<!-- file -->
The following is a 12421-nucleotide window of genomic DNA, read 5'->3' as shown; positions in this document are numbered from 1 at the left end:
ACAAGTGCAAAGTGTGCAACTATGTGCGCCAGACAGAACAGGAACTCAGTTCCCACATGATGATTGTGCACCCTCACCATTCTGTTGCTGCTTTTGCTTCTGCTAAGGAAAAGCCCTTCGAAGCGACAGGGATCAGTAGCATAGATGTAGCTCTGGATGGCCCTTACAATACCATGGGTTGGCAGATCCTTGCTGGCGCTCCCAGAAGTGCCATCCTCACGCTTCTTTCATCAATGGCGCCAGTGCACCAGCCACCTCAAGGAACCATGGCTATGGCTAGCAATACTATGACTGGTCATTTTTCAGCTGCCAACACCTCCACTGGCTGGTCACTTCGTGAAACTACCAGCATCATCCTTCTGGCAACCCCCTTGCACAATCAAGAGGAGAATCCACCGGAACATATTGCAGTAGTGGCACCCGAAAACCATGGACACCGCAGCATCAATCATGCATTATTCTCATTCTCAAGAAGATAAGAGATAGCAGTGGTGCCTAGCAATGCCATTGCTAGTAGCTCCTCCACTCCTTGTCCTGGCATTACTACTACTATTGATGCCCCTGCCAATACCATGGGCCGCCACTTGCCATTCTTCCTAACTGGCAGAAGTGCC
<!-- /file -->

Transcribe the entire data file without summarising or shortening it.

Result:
The following is a 12421-nucleotide window of genomic DNA, read 5'->3' as shown; positions in this document are numbered from 1 at the left end:
ACAAGTGCAAAGTGTGCAACTATGTGCGCCAGACAGAACAGGAACTCAGTTCCCACATGATGATTGTGCACCCTCACCATTCTGTTGCTGCTTTTGCTTCTGCTAAGGAAAAGCCCTTCGAAGCGACAGGGATCAGTAGCATAGATGTAGCTCTGGATGGCCCTTACAATACCATGGGTTGGCAGATCCTTGCTGGCGCTCCCAGAAGTGCCATCCTCACGCTTCTTTCATCAATGGCGCCAGTGCACCAGCCACCTCAAGGAACCATGGCTATGGCTAGCAATACTATGACTGGTCATTTTTCAGCTGCCAACACCTCCACTGGCTGGTCACTTCGTGAAACTACCAGCATCATCCTTCTGGCAACCCCCTTGCACAATCAAGAGGAGAATCCACCGGAACATATTGCAGTAGTGGCACCCGAAAACCATGGACACCGCAGCATCAATCATGCATTATTCTCATTCTCAAGAAGATAAGAGATAGCAGTGGTGCCTAGCAATGCCATTGCTAGTAGCTCCTCCACTCCTTGTCCTGGCATTACTACTACTATTGATGCCCCTGCCAATACCATGGGCCGCCACTTGCCATTCTTCCTAACTGGCAGAAGTGCC